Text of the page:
One that still exists is the main line south-west to Taunton, Exeter and Penzance. Dr Beeching concurred that the nation needed fast intercity trains – though it took an aviation magnate, Sir Richard Branson, to convince government of the need to provide regular "clockface" trains on the cross-country network. As you whizz through Yatton at 100mph, look east and you can make out the faint shadow of a branch line disappearing off to the left. This is the start of the Strawberry Line, which once transported children to school and soft fruit to the north of England, with equally gentle treatment for both. Were you to follow the path, you would stumble upon Somerset's own Machu Picchu, Congresbury station – which untidily sums up the damage wrought by successive governments to our once-glorious 19th-century infrastructure.

For some inglorious 20th-century infrastructure, stay on the express to Taunton, a once-noble junction now cloaked in shabby renovation. I arrived on an Inter-City train to discover that I had missed the last train to Minehead. By 37 years. The 26 miles between Taunton and Minehead comprised one of the last lines to be closed, with the final departure from Taunton leaving in January 1971. Yet, as with many stretches of line, the British passion for railways meant it was soon reopened as a "heritage railway". The West Somerset Railway is now one of the most successful in the UK. The same seductive mix of steel, steam and scenery that led to it being chosen for the Beatles' 1964 film, A Hard Day's Night, now attracts an average of 1,400 people a day in summer. Yet it reaches tantalisingly close to the national rail network, with a gap of just four miles between Taunton and the station at Bishop's Lydeard, now the terminus for a line to nowhere – sorry, to Minehead.

The holiday resort has been in the same realm of inaccessibility as Mali and Mongolia due to the surgical removal of the line by the Beeching Axe. If it were reconnected, the sinking fortunes of the seaside could be revived. As it is, you need a car – or a bike – to cover the ground.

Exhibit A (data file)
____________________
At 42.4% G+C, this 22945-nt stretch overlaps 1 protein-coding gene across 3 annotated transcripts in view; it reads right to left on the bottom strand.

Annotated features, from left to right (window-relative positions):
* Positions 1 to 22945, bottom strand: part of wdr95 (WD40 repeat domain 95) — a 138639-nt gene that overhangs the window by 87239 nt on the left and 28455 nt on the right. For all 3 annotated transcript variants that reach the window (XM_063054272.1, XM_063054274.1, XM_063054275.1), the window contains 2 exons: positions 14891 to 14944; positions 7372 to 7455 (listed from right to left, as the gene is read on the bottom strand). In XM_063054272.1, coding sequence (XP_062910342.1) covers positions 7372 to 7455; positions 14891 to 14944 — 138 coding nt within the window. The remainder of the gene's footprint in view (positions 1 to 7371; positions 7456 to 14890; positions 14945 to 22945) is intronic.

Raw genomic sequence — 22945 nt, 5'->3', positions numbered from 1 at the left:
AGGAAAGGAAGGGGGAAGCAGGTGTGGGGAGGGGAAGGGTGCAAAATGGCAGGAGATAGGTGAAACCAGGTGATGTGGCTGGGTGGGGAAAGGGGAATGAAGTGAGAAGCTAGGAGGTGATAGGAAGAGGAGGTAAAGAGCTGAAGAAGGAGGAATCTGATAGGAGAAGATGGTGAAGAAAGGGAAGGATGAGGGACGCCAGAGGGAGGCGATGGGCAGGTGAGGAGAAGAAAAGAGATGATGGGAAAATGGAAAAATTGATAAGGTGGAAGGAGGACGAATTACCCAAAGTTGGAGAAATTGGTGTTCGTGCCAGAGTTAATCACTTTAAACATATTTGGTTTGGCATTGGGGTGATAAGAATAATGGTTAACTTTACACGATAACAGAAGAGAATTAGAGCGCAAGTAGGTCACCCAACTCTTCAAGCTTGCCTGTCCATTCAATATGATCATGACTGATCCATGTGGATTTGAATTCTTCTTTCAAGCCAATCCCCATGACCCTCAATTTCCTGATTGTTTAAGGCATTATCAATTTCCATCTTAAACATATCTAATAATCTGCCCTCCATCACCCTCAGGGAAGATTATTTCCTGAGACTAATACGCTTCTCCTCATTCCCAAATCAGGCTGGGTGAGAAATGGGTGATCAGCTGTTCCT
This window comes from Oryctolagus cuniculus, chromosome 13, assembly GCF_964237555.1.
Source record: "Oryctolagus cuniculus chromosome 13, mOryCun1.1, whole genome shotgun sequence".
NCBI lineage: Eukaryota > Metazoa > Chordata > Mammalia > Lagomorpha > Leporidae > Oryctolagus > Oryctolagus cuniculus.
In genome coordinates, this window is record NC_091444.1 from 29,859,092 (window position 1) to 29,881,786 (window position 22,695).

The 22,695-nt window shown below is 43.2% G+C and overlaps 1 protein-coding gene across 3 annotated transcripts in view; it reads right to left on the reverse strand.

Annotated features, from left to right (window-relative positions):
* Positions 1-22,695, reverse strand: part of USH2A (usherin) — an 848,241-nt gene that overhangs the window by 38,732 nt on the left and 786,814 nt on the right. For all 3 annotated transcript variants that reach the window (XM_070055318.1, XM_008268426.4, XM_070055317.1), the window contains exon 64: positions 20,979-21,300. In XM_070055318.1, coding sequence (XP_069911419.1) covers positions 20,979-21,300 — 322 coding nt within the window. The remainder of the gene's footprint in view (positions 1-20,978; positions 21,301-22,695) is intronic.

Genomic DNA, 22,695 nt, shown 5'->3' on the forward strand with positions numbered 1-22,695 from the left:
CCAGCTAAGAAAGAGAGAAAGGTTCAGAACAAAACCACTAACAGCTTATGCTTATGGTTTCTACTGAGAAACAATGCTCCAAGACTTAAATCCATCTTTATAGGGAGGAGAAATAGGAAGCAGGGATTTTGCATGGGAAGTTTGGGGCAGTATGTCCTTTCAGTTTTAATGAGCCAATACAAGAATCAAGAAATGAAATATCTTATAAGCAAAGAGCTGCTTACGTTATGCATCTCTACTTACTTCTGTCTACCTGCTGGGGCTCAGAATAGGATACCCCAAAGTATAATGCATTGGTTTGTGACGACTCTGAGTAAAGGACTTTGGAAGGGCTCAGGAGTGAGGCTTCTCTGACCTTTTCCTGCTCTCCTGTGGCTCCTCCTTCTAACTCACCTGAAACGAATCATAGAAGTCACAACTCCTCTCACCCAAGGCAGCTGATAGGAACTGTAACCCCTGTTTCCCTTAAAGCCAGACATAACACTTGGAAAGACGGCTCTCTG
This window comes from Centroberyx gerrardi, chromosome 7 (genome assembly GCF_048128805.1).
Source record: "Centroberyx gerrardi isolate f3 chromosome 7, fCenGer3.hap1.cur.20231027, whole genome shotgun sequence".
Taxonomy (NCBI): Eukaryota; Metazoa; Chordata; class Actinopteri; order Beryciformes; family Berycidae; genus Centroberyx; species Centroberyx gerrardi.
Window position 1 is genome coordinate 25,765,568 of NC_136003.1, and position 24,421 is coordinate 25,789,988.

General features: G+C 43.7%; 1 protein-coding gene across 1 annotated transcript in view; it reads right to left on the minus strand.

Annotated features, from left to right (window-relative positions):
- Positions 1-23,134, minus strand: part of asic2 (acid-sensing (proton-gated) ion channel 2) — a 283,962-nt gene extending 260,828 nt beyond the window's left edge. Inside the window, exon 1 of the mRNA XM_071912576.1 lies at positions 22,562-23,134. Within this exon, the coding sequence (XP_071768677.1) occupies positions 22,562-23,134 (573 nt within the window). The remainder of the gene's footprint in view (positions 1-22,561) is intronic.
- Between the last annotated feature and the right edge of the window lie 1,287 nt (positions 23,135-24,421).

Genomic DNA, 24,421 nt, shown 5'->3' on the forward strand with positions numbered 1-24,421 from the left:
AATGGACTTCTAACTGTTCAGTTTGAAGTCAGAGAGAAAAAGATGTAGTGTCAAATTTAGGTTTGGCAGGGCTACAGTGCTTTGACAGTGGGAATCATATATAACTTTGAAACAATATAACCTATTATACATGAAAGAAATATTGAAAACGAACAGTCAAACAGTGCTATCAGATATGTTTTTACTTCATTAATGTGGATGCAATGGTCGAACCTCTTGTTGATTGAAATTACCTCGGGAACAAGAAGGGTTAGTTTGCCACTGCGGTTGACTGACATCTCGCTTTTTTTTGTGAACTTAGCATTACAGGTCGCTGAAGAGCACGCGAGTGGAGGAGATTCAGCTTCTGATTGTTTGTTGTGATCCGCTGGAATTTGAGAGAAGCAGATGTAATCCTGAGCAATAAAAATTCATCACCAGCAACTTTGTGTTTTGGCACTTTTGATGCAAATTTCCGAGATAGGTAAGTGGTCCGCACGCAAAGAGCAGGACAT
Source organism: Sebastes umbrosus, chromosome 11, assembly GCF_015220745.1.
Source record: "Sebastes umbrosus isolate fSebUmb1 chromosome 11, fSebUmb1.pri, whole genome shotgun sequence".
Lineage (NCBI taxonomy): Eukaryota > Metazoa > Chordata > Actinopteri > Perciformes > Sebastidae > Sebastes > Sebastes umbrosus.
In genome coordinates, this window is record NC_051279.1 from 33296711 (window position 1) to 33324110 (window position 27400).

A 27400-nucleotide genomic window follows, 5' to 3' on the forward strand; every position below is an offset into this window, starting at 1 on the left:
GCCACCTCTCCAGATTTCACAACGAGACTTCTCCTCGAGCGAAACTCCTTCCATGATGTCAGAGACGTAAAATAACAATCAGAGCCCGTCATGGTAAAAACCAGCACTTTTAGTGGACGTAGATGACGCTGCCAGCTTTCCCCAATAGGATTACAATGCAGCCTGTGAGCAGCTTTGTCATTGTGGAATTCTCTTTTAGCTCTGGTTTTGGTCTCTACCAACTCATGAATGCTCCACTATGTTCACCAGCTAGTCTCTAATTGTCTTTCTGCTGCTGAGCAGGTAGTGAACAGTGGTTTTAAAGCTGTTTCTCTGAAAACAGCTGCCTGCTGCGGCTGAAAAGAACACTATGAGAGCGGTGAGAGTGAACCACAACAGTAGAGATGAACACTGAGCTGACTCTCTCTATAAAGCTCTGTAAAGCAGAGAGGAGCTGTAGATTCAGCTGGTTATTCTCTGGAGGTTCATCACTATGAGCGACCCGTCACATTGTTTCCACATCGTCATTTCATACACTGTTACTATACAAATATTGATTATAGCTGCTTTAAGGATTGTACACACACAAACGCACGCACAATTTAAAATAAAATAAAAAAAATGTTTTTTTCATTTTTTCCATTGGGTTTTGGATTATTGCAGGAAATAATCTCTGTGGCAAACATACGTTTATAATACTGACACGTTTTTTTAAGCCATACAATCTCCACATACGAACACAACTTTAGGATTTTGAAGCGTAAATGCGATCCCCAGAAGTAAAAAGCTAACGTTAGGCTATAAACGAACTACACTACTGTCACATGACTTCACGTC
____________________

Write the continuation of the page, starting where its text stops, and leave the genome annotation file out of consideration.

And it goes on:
It took me 20 uncomfortable minutes to cycle from Taunton to Bishop's Lydeard along the A39, passing a sign that warned "161 casualties in 5 years". Dr Beeching was never asked to take into account the cost of lives lost or shattered in road accidents, nor the damage wrought on communities. After huffing and puffing through tranquil countryside, and then grazing the Somerset coast, the train finally wheezed its way into Minehead.

As I surveyed this handsome resort, I sipped a cup of tea and wondered what they must have put in the politicians' tea, to bring about the collective transportational madness that descended on Britain in the 1960s. "I know," someone must have said at about the time that London's magnificent Euston station was being demolished, "let's build a supersonic airliner that will cause immense harm to the environment while transporting a very few very rich people across the Atlantic in half the time of a conventional plane. And, while we're at it, let's emasculate the rail network on which millions of ordinary folk depend."

Besides the ill-conceived Concorde, Britain has given the world much to be proud of: Shakespeare, football, folding bikes. But the greatest gift of all is the railway. Somehow, though, in the 1960s we let the wheels fall off: nobody blew the whistle on the all-stations departure to oblivion.

'Beeching's Tracks with Simon Calder' is on BBC4 at 8.30pm on Thursday 27 November

From Beeching to 'bustitution' to bikes

Poetry, but no motion: "Abbey Town, Acrow Halt, Acton Central, Addingham, Adlestrop..." The first five stations to be listed alphabetically on page 109 of the Beeching Report, under the heading "Passenger Stations and Halts to be Closed", have a wonderful rhythm that rattles through 13 pages, finishing "Yeovil Town, Yetminster, Yorton". If yorton – sorry, your town – has no station, it's probably due to "The Reshaping of British Railways", published 35 years ago.